Previous Match Infographics: Leicester (h), Swansea (h), Burnley (a), Arsenal (h), Manchester United (a), Basel (h), Sunderland (h), Leicester (a), Stoke (h), Ludogorets (a), Crystal Palace (a), Chelsea (h), Real Madrid (a), Newcastle (a), Hull (h), Real Madrid (h), QPR (a), West Brom (h), Basel (a), Everton (h), West Ham (a), Ludogorets (h), Aston Villa (h), Tottenham (a), Manchester City (a), Southampton (h)
As always, match data from Stats Zone, except shot location from Squawka and average player position from ESPN FC.
Liverpool have held its opponents to five or fewer shots six times since Rodgers became manager: three times in 2012-13 (5-0 Norwich, 0-2 West Brom, 5-0 Swansea), once in 2013-14 (4-0 Fulham), and now twice in 2014-15 (the other was 0-1 Villa). Previously, Liverpool had either won at a canter or lost pathetically.
But yesterday was different. Yesterday, Liverpool scored early and kept shooting (except for that embarrassing 15-minute spell just after Bridcutt's red card), but never found the needed second to blow the game open.
Liverpool at least continued to shut down Sunderland. Admittedly, Sunderland are not good up front – they only took seven shots in the reserve fixture – but this Liverpool side hasn't been good at limiting shots or goals very often either, allowing 16, 11, and 16 in the previous three games against Burnley, Swansea, and Leicester. Saturday saw a second successive clean sheet away from home – the first time that's happened since Southampton and United last March. Liverpool have committed just one Opta-defined defensive error in the last five matches: Sakho's giveaway leading to Bony's chance against Swansea. By hook, by crook, and by crossbar, Liverpool held on when Sunderland's threatening spell finally happened.
But there are still obvious issues at the other end of the pitch. Yet again, I can't help but talk about Liverpool's shooting. 21 shots, but just four on-target. 19%. No player with more than one shot on-target. And 19% is only the fifth-worst of the season, behind Villa (5.6%), Palace (8.3%), Sunderland at home (13.3%), and Stoke (18.8%).
Liverpool's lowest shot accuracy in a match last season? 20%, at Aston Villa, when Liverpool took just five shots. Liverpool were only under 30% three other times: the 4-1 win over West Ham, the 3-1 win over Cardiff, and the 1-1 draw at West Brom, which was arguably Liverpool's worst performance of the season.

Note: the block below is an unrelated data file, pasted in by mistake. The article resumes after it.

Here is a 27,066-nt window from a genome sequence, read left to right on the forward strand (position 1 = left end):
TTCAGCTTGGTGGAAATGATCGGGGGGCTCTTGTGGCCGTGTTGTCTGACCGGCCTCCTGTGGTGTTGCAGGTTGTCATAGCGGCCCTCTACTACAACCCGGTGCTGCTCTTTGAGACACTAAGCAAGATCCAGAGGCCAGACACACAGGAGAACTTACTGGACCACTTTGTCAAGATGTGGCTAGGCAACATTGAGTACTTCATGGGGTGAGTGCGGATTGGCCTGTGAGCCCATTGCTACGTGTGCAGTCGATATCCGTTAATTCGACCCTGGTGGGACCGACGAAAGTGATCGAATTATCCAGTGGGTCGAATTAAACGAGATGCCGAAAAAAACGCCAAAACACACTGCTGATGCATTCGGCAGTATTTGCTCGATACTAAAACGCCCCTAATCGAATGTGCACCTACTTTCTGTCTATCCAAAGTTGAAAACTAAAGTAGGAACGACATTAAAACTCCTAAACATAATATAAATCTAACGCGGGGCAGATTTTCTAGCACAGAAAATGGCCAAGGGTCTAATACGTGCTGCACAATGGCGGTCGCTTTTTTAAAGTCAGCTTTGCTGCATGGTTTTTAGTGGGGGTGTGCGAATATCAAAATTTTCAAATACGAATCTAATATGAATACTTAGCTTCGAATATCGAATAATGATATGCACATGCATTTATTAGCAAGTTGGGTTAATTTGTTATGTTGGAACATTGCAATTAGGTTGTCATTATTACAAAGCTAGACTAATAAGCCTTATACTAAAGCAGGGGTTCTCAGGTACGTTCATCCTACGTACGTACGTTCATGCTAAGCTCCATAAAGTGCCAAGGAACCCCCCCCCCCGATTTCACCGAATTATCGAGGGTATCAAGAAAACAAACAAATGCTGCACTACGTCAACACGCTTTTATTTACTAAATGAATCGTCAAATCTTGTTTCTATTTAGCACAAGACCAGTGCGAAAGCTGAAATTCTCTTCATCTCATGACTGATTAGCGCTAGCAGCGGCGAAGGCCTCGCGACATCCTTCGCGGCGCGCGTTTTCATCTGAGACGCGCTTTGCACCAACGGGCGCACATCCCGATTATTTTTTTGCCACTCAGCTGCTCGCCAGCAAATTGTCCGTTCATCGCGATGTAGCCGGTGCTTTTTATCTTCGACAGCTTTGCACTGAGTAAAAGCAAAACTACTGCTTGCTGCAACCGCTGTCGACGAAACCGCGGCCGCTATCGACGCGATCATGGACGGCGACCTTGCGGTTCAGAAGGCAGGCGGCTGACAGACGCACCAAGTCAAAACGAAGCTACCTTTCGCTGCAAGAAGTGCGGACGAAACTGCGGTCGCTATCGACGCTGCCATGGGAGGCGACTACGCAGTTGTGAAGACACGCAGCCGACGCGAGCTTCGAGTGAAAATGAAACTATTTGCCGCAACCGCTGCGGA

It's even worse than 2012-13, when Liverpool shot worse than 20% in just three matches: 0-3 at West Brom, 2-2 against City, and 1-0 against Stoke – three of the first seven matches of the campaign.
Shot accuracy obviously isn't the end-all, be-all – Liverpool shot better than 45% in losses at West Ham, Newcastle, and United this season – but it is, by far, the biggest difference between this season and last. But that's what happens when you go from Suarez and Sturridge to Sterling, Balotelli, Lambert, and Borini.
At least Liverpool were in position to take 21 shots, just the fourth time that's happened this season, and the first time it's happened away from home (24 v Everton, 27 v Arsenal, and 21 v Swansea).
Liverpool's striker created the most chances in the side, for only the third time this season (Sterling was joint-top with three against Leicester, and led the side with four at United), and that's despite going off in the 67th minute. Borini did not do anywhere near enough in front of goal, spurning his one opportunity when put through by Can, but at least he was creative. And his assist for Markovic's goal was his first assist for Liverpool.
As against Swansea, Lucas and Henderson looked a much more viable (and mobile!) midfield than any other pairing we've seen this season.
Sunderland saw a lot of the ball, but their possession was mainly limited to the four defenders; Vergini, O'Shea, Brown, and van Aanholt were responsible for 55% of Sunderland's completed passes. Nine of Liverpool's 26 successful tackles came in Sunderland's half, which is both the most and highest percentage away from home this season.
Six corners and five free kicks in Liverpool's half led to just two Sunderland shots: Larsson's easy long-range effort held by Mignolet (Sunderland's only shot on-target), and Gomez's swiftly blocked effort in second half injury time.
Despite the narrow scoreline, Liverpool did a lot of good things. No mistakes, clean sheet, an above average amount of shots. Limiting the amount of opposition opportunities and, aside from that 15-minute stretch after the red card, dictating play and setting the tempo. And all of that happened away from home, probably the best away performance since the 3-0 win at Tottenham. Of course, the only other alternatives are the 3-1 win at Leicester, where Leicester were simply terrible, and the 0-3 loss at United. Yeah, it hasn't been a good season away from Anfield.
So that's progress. But until Liverpool are able to consistently convert opportunities when they actually create opportunities, the matches will remain frustrating and frightening at best, and infuriating, regrettable and costly at worst.